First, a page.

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Superregnum: Eukaryota
Cladus: Unikonta
Cladus: Opisthokonta
Cladus: Holozoa
Regnum: Animalia
Subregnum: Eumetazoa
Cladus: Bilateria
Cladus: Nephrozoa
Cladus: Protostomia
Cladus: Ecdysozoa
Cladus: Panarthropoda
Phylum: Arthropoda
Subphylum: Hexapoda
Classis: Insecta
Cladus: Dicondylia
Subclassis: Pterygota
Cladus: Metapterygota
Infraclassis: Neoptera
Supercohort: Polyneoptera
Cohort: Dictyoptera
Ordo: Mantodea

Familia: Mantidae
Subfamilia: Mantinae
Tribus: Paramantini
Genus: Pnigomantis
Species: Pnigomantis medioconstricta
Name
Pnigomantis Giglio-Tos, 1917


Pnigomantis is a genus of mantises in the family Mantidae. It is monotypic, being represented by the single species Pnigomantis medioconstricta[1] common name Indonesian double shield mantis or double shield mantis.

Description

Adult males are about 79 millimeters in length while adult females are about 86 to 89 millimeters in length. The coloration is highly variable, and seemingly not related to environmental conditions. There are red bands in between the upper abdominal segments used in the threat display used to deter predators. The characteristic "double shield" appears roughly after the fifth instar, females have nine instars, while males have eight. The inside of the forearms is a light blue-purple color, with dark black markings on the lower arms to seemingly act as eyespots. Most adults will turn a grey color with slight checkering on the wings, two light spots are present on the forewings. The Pnigomantis also possesses two light "cheek" patches.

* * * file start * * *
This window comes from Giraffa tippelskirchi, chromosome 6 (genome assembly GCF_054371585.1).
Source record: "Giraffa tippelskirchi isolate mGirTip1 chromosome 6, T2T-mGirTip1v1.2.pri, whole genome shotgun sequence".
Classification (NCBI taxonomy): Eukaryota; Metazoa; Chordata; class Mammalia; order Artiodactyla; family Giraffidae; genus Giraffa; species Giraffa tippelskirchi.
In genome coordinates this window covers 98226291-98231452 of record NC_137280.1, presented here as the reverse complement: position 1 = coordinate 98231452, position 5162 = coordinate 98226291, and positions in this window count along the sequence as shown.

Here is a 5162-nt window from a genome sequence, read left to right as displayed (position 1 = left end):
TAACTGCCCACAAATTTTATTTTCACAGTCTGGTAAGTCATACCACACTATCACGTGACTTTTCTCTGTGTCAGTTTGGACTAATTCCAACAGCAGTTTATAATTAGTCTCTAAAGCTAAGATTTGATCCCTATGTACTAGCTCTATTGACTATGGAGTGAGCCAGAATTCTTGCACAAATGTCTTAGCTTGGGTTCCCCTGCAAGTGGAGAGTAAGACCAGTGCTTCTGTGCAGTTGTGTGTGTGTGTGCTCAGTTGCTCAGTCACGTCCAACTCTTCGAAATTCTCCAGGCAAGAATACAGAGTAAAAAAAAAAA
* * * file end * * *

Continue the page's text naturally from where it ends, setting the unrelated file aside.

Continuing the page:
Range

Pnigomantis medioconstricta are endemic to the island of Flores off of Indonesia.
Captivity
Pnigomantis medioconstricta are kept in captivity. Breeding this species can be a slight challenge due to females being highly aggressive and the smaller number of males per ootheca. This species of mantid eats many invertebrates and vertebrates. This species is strongly built and very aggressive, and they often chase their prey. First instar nymphs readily take Drosophila hydei fruit flies, and graduate to much larger prey as they near adult. Adult females will occasionally take live mice.

References

Westwood JO (1889) Revis. Mantid. 35, pl. 12, f. 4.

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